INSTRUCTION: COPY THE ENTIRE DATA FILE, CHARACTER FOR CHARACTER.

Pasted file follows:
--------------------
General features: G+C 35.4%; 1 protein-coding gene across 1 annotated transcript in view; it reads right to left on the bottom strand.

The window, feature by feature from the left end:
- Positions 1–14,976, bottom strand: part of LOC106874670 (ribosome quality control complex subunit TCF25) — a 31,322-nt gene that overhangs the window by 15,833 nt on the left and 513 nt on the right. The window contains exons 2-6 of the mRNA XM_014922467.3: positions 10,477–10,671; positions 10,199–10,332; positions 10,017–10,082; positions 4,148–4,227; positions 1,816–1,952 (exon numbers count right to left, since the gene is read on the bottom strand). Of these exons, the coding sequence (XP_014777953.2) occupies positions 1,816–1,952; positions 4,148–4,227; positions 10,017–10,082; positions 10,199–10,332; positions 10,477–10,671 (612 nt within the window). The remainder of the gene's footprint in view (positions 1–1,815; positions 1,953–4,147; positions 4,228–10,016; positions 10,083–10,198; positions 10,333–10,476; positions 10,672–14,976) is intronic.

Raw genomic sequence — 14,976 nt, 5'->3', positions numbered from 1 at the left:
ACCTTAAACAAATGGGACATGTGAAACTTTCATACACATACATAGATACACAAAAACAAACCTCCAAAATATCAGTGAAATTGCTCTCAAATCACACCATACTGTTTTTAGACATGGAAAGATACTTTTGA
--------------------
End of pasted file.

General features: G+C 35.4%; 1 protein-coding gene across 1 annotated transcript in view; it reads right to left on the bottom strand.

The window, feature by feature from the left end:
- Positions 1–14,976, bottom strand: part of LOC106874670 (ribosome quality control complex subunit TCF25) — a 31,322-nt gene that overhangs the window by 15,833 nt on the left and 513 nt on the right. The window contains exons 2-6 of the mRNA XM_014922467.3: positions 10,477–10,671; positions 10,199–10,332; positions 10,017–10,082; positions 4,148–4,227; positions 1,816–1,952 (exon numbers count right to left, since the gene is read on the bottom strand). Of these exons, the coding sequence (XP_014777953.2) occupies positions 1,816–1,952; positions 4,148–4,227; positions 10,017–10,082; positions 10,199–10,332; positions 10,477–10,671 (612 nt within the window). The remainder of the gene's footprint in view (positions 1–1,815; positions 1,953–4,147; positions 4,228–10,016; positions 10,083–10,198; positions 10,333–10,476; positions 10,672–14,976) is intronic.

Raw genomic sequence — 14,976 nt, 5'->3', positions numbered from 1 at the left:
ACCTTAAACAAATGGGACATGTGAAACTTTCATACACATACATAGATACACAAAAACAAACCTCCAAAATATCAGTGAAATTGCTCTCAAATCACACCATACTGTTTTTAGACATGGAAAGATACTTTTGA